Am I suggesting that anyone who disagrees with me is wrong? Of course not – criticism is a powerful tool for refining our ideas. But ‘Don’t tell me what to do’ isn’t criticism, it isn’t opposition, it’s a denial that either of those things even exist so that your comfy idea of how things work doesn’t get upset. And since refusing to acknowledge the consequences of our decision doesn’t magically make them go away, what we’re really talking about here isn’t the right to make your own decisions – it’s the right to inflict your stupid, ignorant, head-in-the-sand decisions on everyone else around you. This isn’t a brave defence of human liberty, it’s the cowardly protection of ignorance and it hurts people.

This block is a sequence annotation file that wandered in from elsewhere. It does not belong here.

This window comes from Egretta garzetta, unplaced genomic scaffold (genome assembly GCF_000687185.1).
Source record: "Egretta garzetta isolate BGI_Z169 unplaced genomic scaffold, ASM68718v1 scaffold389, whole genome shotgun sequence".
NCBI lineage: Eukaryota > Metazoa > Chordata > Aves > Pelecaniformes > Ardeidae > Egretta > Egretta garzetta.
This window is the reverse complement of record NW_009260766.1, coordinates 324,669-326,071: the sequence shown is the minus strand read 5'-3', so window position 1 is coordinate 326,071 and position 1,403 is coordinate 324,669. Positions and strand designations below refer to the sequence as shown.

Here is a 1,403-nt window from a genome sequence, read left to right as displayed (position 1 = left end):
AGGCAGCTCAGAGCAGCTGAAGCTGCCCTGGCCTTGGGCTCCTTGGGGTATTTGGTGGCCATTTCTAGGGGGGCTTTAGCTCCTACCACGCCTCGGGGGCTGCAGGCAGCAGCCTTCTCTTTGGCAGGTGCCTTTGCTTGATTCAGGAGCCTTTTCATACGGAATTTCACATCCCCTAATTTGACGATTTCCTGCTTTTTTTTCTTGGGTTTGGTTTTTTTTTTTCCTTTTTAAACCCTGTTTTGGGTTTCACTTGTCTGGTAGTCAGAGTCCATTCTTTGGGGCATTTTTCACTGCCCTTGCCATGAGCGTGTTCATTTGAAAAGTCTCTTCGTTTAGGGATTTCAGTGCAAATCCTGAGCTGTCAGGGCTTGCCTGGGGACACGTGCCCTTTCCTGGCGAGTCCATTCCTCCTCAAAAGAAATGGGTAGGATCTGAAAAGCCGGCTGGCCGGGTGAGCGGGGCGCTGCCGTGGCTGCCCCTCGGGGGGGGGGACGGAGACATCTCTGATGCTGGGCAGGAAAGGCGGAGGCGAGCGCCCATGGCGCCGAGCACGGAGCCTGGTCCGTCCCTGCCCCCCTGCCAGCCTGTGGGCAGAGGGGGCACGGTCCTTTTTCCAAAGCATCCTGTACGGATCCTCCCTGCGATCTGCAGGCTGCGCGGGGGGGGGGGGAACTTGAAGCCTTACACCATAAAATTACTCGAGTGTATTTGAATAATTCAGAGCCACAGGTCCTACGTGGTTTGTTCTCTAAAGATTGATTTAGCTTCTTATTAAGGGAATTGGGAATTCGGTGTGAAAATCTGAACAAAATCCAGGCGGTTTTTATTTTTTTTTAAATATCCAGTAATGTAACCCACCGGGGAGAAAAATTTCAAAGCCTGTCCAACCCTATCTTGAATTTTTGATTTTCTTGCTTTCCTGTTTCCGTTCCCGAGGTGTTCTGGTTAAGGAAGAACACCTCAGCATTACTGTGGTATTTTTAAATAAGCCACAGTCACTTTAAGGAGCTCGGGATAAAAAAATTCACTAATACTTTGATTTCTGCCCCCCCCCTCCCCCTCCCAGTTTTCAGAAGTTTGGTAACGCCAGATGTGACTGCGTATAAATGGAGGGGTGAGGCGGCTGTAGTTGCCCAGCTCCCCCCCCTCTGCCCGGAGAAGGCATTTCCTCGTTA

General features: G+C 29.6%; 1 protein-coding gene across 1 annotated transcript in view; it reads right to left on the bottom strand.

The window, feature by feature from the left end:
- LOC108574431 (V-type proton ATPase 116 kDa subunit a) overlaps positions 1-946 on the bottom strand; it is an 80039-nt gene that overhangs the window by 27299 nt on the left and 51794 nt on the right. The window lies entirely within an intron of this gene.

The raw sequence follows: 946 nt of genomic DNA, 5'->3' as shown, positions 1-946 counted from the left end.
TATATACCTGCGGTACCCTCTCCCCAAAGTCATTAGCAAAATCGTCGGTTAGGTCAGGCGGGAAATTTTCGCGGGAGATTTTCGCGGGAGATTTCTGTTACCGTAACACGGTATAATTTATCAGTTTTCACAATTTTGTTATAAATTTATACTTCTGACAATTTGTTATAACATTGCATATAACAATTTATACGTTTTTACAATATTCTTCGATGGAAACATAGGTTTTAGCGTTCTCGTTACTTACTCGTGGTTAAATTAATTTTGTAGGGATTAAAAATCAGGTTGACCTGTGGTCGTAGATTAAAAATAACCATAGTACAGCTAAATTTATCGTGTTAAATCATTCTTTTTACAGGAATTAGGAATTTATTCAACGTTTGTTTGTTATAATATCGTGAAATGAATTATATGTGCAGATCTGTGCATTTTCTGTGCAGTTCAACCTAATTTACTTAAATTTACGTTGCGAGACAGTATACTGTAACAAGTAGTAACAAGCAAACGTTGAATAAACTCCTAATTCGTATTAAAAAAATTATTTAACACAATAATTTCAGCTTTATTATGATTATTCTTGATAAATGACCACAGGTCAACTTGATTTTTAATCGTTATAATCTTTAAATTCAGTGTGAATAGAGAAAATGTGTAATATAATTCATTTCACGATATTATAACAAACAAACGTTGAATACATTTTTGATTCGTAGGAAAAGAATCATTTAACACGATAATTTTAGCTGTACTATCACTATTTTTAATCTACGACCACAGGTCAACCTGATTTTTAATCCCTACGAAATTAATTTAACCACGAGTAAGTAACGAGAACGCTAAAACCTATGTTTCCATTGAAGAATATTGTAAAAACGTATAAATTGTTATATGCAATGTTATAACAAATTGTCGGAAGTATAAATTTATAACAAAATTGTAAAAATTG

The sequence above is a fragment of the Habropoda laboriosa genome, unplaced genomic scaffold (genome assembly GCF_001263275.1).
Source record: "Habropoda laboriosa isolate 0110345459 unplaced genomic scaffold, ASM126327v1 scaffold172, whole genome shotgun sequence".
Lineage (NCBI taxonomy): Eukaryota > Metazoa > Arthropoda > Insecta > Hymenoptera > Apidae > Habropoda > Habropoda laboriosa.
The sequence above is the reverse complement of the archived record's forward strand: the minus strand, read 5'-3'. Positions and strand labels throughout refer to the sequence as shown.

On the face of it ‘Don’t tell me what to do’ may indeed seem a pretty massive barrier to get past, but next time you run into someone who think liberty means ignorance, bear this in mind:


One thought on “The Ethics Of… Telling People What To Do

  1. Pingback: The Ethics Of… The War on Christmas | The Ethics Of